Malware, viruses, hacks, and anything else that may compromise your identity online, computer, or digital device.
Security and Privacy
Paul wonders if 2-factor authentication with SMS Messaging is all that secure. He uses 2FA using a voice call system. Is that secure? Leo says that 2 Factor is the most secure way to protect your data. But there are various ways to get it. Text message is the easiest, and it's better than nothing, but an authenticator like Authy or a hardware authenticator is far more secure. Ubikey is the most secure. An app authenticator, like Authy or Google Authenticator, would be the next most secure. Text messaging is the least secure because of SIM jacking.
Matt's mom got bit by a remote access scam and he's gotta clean up her computer to make sure it's secure. Leo says it's a common scam designed to get one to launching the "event launcher" which will show "red x's", which Leo says are perfectly normal. But if she doesn't know that, it'll make her think there's something wrong with her computer. But there isn't. Then they'll try and get her to give them a credit card to pay to fix it remotely. That gives them her credit card. Once that's done, they'll tell her they need remote access.
Randy's credit cards and bank cards have been hacked and stolen. He uses different companies. Did they steal his card numbers because of shopping online? Leo says to look at the common thread. Leo says to look at the common thread. Someone clearly got to where Randy keeps all those numbers stored. So they may have hacked into his Amazon account or his Google account. Make sure those numbers are blocked. The good news is, that his credit card companies will be monitoring it and will warn him. They will then lock the card and reissue them.
Bart uses Piriform CCleaner. Leo says that there's a new warning out to avoid CCleaner. Leo says that Microsoft Defender is flagging CCleaner has unwanted software because it includes other apps as part of the download. None of which Leo recommends. It's always best to avoid software that comes with a separate installer that ads other apps you don't want. CCleaner has addressed that issue to make sure it's no longer flagged.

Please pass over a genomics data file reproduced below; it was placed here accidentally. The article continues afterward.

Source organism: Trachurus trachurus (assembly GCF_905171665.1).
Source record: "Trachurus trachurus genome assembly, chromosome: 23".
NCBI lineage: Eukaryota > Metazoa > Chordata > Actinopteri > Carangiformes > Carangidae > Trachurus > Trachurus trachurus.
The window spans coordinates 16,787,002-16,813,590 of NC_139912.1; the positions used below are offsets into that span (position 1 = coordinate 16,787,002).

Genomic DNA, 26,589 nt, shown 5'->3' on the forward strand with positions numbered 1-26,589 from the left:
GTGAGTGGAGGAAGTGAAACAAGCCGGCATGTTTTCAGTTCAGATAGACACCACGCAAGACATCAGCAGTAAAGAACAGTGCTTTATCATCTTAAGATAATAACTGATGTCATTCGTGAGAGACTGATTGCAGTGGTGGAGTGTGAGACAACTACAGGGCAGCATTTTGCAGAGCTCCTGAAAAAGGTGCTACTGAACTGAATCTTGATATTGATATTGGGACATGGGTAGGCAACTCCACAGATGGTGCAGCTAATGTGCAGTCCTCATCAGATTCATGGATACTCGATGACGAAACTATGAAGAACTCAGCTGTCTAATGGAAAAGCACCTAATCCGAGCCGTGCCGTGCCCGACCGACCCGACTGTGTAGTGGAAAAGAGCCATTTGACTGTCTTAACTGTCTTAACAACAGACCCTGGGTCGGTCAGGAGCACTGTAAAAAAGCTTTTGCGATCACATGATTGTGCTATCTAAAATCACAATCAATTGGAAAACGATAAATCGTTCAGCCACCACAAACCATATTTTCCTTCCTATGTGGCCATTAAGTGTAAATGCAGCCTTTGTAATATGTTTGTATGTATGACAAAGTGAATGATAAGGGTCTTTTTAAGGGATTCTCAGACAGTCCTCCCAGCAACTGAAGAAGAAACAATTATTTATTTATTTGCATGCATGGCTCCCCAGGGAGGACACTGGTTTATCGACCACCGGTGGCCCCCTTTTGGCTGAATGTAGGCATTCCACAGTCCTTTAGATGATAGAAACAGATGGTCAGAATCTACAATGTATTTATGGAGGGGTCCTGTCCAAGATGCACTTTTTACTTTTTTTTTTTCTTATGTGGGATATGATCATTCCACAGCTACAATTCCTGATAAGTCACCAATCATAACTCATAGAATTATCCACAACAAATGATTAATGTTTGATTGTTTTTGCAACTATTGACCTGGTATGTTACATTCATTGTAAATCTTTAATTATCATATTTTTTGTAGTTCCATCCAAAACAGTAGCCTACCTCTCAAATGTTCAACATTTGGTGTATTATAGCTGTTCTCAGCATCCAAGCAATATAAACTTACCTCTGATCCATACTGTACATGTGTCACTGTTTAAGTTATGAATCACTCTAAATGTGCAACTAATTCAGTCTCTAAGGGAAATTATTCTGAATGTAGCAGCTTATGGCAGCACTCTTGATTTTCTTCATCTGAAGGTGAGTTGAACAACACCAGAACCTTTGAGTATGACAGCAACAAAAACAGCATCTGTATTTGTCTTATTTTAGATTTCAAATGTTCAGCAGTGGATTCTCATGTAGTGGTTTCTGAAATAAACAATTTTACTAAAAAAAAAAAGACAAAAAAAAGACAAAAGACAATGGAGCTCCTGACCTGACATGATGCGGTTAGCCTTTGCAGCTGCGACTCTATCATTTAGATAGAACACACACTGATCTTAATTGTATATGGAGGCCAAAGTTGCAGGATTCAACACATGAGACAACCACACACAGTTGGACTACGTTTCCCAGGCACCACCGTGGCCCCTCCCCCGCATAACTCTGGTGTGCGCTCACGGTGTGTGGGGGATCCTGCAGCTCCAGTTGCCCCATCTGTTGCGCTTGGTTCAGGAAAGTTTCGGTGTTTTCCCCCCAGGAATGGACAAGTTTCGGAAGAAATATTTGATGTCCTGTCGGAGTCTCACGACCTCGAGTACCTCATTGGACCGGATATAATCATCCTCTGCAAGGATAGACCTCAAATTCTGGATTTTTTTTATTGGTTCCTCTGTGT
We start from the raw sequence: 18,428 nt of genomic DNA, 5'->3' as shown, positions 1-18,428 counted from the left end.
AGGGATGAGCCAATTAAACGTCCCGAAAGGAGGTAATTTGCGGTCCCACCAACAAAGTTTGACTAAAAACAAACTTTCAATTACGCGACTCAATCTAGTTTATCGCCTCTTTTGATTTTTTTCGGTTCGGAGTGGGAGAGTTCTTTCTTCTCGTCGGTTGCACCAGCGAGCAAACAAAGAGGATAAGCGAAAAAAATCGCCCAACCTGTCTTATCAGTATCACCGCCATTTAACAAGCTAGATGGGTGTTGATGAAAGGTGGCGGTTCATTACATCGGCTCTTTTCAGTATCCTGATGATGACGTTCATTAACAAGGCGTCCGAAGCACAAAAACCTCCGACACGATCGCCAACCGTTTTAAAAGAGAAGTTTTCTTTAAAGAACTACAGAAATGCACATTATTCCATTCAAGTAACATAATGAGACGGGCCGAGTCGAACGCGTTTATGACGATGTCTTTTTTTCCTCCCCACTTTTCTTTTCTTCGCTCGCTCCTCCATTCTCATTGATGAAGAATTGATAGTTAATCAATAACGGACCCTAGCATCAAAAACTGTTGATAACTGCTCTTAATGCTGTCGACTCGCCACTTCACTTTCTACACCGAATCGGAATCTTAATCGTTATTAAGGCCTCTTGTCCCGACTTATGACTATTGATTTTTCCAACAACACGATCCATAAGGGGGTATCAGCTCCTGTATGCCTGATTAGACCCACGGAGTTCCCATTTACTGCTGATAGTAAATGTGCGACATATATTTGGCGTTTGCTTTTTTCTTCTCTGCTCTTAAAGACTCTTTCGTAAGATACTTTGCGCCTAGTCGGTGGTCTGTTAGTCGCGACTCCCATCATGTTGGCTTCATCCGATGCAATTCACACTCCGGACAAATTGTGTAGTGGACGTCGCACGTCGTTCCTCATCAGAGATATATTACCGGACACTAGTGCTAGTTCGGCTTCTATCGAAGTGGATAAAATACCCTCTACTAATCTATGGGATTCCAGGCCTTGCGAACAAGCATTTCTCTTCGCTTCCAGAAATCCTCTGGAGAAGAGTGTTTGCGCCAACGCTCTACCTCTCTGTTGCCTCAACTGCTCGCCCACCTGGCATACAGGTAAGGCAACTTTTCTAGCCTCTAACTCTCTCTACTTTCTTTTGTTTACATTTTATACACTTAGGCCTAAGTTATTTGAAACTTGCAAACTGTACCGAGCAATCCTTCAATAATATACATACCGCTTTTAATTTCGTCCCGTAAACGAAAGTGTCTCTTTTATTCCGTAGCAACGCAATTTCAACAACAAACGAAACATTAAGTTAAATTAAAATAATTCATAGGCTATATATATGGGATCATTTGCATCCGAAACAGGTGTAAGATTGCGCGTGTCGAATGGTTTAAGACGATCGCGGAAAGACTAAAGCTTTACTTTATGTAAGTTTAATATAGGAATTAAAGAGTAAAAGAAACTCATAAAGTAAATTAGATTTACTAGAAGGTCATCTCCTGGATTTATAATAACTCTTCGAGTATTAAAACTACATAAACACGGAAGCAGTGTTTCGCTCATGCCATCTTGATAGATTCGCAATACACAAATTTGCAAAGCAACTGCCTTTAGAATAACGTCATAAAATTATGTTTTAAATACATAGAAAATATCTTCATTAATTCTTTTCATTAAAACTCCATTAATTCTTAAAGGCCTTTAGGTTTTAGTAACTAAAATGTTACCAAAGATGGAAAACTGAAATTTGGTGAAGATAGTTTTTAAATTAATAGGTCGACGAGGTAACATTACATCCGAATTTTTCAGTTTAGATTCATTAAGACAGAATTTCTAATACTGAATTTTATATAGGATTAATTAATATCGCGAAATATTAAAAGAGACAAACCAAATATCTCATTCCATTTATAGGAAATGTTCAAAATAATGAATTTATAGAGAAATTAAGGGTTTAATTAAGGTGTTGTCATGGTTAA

Jim has a solution for remembering passwords. He uses a date mixed with his name and an @ symbol. Leo says that's easy enough for a hacker to remember, and anything that makes a password not random makes it easier to break. And hackers are very adept at breaking personal generated passwords. That's why Leo uses a randomly generated and long password using his password manager. But even your OS will do it. It's much better to let the computer do it, and remember it. If you can remember it, it's easy to break.
Georgia wants to know how safe online banking is. Leo says it's very safe now, and you don't need to worry about having your bank account compromised. Nor do you have to have a separate computer dedicated to banking. All websites now are encrypted by design. Google began requiring that last year. Just be safe with your online behavior. Don't click on links, open attachments, or reply to emails from a bank. They will never contact you.
Norsk-Hydro, a huge international conglomerate was hit with ransomware, costing the company $60 million. The malware came from an innocent email that had been intercepted and altered to include malware that infected the network when opened. Encrypting all data. The malware infected the company in December but wasn't triggered until March. Norsk-Hydro had a cyber insurance policy that consistently tests the network, but they were infected anyway. The company decided not to pay and relied on backups to restore their network. But the damage had been done as the network was down for weeks.
Dan wants to encrypt all his data, so nobody can ever see it once he's gone. He already uses VeriCrypt and BitLocker. But he also has DVDs with image files and he wants to encrypt them. ISOs? Leo says that Dan can create ISOs of his DVD data. You import the data onto your hard drive and then destroy the DVD. Then you can encrypt the files using VeriCrypt or BitLocker the hard drive.
Joe got an email from Facebook saying his password has been changed. He changed it and turned on 2-factor authentication, but the password keeps getting changed back. Leo says that's a scary thought and he probably got bit by a phishing scam and that Facebook didn't send him an email at all. Leo says if it was legit, the first thing the hacker would do is change the email notification.
There's a bug in iOS14 that notifies everyone in your contact list what is in your clipboard. 56 apps are getting the data from your iOS clipboard and then passing it along to others. Leo says it's a common tool in app development to access the clipboard, but the bug is making it sharable.
Meanwhile, LinkedIn is getting sued for sharing the contents of the clipboard as a violation of California's new privacy law. Linked in claims it was all done unintentionally, and Leo believes that's the case.